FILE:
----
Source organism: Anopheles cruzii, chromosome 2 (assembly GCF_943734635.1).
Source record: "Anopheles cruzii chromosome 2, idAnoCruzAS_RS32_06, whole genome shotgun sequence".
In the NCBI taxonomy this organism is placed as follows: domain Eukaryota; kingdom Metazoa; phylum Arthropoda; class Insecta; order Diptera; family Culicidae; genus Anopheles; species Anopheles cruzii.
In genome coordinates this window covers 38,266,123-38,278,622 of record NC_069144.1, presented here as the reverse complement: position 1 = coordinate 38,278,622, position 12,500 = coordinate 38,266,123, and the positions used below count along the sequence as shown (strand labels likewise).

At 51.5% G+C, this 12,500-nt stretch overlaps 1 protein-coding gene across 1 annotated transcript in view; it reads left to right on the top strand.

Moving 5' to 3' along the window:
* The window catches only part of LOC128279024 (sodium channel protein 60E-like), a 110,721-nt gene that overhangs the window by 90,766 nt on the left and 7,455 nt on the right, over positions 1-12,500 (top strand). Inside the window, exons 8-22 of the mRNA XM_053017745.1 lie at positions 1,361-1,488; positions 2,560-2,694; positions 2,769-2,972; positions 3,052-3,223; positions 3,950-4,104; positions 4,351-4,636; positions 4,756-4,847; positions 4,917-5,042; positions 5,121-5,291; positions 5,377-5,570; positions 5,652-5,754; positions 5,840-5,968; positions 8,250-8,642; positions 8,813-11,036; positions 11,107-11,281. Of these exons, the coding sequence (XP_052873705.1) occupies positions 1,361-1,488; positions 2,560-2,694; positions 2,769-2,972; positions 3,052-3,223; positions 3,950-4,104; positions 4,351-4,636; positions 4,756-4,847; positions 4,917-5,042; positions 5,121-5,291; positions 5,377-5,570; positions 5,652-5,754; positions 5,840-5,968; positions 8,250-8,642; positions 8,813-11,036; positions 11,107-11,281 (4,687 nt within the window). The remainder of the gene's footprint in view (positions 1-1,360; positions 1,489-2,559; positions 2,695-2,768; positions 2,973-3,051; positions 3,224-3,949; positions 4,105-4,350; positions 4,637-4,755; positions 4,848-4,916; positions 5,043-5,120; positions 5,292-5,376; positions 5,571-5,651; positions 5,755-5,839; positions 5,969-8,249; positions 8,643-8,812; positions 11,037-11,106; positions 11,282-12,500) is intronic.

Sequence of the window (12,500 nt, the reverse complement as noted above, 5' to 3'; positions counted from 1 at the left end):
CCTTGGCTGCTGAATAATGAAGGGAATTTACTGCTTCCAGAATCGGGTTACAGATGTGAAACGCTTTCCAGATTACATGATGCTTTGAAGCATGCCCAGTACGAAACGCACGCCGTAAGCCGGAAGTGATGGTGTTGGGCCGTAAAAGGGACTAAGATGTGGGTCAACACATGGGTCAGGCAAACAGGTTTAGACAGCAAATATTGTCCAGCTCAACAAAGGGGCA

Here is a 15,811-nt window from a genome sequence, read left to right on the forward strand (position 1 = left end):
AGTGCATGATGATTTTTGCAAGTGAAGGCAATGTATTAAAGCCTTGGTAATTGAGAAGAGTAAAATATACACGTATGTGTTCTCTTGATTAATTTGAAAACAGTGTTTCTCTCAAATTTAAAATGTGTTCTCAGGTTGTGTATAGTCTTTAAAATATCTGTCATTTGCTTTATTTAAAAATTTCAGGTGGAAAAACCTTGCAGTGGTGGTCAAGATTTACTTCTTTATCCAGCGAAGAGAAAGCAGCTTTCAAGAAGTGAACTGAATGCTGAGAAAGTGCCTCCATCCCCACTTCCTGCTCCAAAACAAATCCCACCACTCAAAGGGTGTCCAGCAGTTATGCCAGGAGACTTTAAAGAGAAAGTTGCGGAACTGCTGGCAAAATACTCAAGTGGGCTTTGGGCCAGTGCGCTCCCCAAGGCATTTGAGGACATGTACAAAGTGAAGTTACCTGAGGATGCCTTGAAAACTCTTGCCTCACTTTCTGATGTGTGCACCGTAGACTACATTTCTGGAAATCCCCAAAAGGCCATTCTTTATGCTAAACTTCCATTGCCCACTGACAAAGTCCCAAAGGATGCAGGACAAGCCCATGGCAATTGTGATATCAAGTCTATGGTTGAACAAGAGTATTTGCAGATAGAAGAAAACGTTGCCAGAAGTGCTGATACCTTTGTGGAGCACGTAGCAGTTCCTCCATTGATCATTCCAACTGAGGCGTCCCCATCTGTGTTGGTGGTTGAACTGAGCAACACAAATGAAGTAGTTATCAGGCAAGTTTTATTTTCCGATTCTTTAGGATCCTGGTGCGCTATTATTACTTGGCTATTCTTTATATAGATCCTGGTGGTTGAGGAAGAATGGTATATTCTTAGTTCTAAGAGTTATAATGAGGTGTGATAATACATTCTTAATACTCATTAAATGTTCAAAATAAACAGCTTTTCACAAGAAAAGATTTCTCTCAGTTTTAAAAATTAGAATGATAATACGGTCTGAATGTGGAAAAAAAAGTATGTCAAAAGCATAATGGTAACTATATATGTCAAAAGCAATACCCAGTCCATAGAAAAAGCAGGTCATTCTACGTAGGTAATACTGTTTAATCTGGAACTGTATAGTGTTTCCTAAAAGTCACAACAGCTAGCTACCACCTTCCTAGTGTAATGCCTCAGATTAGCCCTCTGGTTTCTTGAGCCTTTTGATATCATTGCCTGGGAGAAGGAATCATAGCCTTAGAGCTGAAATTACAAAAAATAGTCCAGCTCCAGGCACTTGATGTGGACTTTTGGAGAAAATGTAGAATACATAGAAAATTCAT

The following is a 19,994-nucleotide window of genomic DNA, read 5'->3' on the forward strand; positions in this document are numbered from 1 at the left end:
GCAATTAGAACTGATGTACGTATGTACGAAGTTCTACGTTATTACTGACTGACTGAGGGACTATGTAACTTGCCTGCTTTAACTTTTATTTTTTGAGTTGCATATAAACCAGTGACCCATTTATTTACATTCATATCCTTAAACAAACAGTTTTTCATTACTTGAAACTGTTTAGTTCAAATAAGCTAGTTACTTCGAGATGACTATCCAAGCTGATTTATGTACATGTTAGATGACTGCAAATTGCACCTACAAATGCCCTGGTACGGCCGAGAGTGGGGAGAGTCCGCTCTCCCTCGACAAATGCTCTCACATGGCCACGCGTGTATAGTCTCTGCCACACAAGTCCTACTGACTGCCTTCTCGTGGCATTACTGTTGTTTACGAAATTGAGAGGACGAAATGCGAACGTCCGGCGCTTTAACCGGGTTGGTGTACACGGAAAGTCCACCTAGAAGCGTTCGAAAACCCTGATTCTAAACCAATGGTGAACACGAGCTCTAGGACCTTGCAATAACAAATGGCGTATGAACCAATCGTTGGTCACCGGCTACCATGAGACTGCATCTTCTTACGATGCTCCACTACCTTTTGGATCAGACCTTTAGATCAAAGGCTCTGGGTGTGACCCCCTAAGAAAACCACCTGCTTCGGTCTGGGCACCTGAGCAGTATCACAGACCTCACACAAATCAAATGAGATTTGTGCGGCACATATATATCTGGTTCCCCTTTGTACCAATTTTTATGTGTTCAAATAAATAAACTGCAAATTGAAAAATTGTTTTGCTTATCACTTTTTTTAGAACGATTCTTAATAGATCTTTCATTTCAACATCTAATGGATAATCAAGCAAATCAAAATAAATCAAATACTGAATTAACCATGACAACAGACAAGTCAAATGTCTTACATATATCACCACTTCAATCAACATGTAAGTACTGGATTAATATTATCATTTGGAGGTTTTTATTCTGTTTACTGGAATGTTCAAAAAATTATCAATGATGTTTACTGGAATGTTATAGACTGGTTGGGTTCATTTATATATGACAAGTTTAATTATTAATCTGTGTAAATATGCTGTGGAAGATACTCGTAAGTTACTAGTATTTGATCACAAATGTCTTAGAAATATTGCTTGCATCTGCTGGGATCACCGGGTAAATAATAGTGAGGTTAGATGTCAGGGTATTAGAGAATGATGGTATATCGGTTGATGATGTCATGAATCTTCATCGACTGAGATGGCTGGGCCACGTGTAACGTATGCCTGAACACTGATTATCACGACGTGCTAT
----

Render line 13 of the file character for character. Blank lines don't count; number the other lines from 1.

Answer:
GCAATTAGAACTGATGTACGTATGTACGAAGTTCTACGTTATTACTGACTGACTGAGGGACTATGTAACTTGCCTGCTTTAACTTTTATTTTTTGAGTTGCATATAAACCAGTGACCCATTTATTTACATTCATATCCTTAAACAAACAGTTTTTCATTACTTGAAACTGTTTAGTTCAAATAAGCTAGTTACTTCGAGATGACTATCCAAGCTGATTTATGTACATGTTAGATGACTGCAAATTGCACCTACAAATGCCCTGGTACGGCCGAGAGTGGGGAGAGTCCGCTCTCCCTCGACAAATGCTCTCACATGGCCACGCGTGTATAGTCTCTGCCACACAAGTCCTACTGACTGCCTTCTCGTGGCATTACTGTTGTTTACGAAATTGAGAGGACGAAATGCGAACGTCCGGCGCTTTAACCGGGTTGGTGTACACGGAAAGTCCACCTAGAAGCGTTCGAAAACCCTGATTCTAAACCAATGGTGAACACGAGCTCTAGGACCTTGCAATAACAAATGGCGTATGAACCAATCGTTGGTCACCGGCTACCATGAGACTGCATCTTCTTACGATGCTCCACTACCTTTTGGATCAGACCTTTAGATCAAAGGCTCTGGGTGTGACCCCCTAAGAAAACCACCTGCTTCGGTCTGGGCACCTGAGCAGTATCACAGACCTCACACAAATCAAATGAGATTTGTGCGGCACATATATATCTGGTTCCCCTTTGTACCAATTTTTATGTGTTCAAATAAATAAACTGCAAATTGAAAAATTGTTTTGCTTATCACTTTTTTTAGAACGATTCTTAATAGATCTTTCATTTCAACATCTAATGGATAATCAAGCAAATCAAAATAAATCAAATACTGAATTAACCATGACAACAGACAAGTCAAATGTCTTACATATATCACCACTTCAATCAACATGTAAGTACTGGATTAATATTATCATTTGGAGGTTTTTATTCTGTTTACTGGAATGTTCAAAAAATTATCAATGATGTTTACTGGAATGTTATAGACTGGTTGGGTTCATTTATATATGACAAGTTTAATTATTAATCTGTGTAAATATGCTGTGGAAGATACTCGTAAGTTACTAGTATTTGATCACAAATGTCTTAGAAATATTGCTTGCATCTGCTGGGATCACCGGGTAAATAATAGTGAGGTTAGATGTCAGGGTATTAGAGAATGATGGTATATCGGTTGATGATGTCATGAATCTTCATCGACTGAGATGGCTGGGCCACGTGTAACGTATGCCTGAACACTGATTATCACGACGTGCTAT